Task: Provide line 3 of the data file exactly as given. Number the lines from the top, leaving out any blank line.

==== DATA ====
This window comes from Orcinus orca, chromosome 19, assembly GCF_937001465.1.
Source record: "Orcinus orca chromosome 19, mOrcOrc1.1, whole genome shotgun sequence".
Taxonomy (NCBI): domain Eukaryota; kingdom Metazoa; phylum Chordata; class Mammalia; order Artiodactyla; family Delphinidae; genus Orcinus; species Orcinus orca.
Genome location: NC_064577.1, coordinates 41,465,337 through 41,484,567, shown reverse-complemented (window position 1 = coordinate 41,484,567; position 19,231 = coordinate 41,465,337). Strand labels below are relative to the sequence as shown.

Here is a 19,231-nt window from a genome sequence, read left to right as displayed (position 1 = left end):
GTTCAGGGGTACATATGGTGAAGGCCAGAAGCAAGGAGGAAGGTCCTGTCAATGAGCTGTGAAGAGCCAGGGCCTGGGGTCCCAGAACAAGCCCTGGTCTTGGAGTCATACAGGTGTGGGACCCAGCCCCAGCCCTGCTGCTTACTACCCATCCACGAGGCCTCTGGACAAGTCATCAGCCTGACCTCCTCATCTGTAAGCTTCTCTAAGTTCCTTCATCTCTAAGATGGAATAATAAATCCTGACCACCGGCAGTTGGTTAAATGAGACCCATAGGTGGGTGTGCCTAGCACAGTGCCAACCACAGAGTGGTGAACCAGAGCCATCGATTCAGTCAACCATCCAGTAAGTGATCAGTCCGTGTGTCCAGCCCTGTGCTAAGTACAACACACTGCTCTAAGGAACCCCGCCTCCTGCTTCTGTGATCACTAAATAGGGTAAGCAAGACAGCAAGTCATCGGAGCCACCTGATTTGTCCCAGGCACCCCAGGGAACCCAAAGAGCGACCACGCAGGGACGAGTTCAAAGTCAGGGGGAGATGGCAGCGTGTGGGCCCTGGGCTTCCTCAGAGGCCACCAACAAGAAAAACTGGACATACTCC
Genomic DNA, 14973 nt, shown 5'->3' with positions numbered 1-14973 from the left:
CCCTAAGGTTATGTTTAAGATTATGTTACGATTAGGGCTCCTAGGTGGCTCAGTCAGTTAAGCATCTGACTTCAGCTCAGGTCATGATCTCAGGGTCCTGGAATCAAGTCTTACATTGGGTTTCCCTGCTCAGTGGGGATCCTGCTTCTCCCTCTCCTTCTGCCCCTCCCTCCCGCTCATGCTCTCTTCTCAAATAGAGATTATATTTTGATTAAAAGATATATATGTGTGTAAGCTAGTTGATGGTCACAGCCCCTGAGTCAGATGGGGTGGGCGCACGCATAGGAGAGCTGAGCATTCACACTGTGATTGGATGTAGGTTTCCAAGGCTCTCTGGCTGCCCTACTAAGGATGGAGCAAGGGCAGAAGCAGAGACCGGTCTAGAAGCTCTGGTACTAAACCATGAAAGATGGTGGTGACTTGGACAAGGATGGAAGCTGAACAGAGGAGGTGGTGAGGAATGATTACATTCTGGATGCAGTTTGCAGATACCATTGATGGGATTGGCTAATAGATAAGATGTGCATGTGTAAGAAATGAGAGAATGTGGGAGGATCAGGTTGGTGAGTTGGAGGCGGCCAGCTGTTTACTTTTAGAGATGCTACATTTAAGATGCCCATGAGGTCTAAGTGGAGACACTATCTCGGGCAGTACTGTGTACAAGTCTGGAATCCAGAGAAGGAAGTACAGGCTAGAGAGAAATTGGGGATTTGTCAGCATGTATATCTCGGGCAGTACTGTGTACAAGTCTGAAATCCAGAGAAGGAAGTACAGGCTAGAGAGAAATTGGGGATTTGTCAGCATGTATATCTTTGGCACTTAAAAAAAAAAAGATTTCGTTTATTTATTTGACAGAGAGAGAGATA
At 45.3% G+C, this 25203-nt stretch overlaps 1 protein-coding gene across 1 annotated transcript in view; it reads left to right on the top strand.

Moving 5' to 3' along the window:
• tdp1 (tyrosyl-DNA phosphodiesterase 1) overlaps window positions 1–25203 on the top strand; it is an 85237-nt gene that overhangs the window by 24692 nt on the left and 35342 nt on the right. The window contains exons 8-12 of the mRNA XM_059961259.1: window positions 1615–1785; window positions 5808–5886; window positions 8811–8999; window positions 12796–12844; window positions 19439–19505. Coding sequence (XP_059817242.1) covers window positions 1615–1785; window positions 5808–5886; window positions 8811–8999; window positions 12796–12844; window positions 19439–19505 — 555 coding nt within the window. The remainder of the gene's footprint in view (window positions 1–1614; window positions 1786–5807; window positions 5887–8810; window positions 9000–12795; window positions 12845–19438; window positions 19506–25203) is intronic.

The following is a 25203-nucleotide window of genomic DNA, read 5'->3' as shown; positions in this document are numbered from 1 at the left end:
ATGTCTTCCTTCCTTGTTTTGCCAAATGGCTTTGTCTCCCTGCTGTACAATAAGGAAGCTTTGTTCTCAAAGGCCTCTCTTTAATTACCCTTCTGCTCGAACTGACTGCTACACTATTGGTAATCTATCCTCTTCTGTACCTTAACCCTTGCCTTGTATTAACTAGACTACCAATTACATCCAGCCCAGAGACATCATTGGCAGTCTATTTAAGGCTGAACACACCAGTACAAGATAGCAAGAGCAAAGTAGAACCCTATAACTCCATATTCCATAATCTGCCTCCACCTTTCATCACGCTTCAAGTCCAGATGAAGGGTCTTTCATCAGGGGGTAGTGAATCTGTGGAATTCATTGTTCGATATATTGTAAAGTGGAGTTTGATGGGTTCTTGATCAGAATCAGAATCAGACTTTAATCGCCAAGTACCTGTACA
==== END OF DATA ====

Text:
Taxonomy (NCBI): domain Eukaryota; kingdom Metazoa; phylum Chordata; class Mammalia; order Artiodactyla; family Delphinidae; genus Orcinus; species Orcinus orca.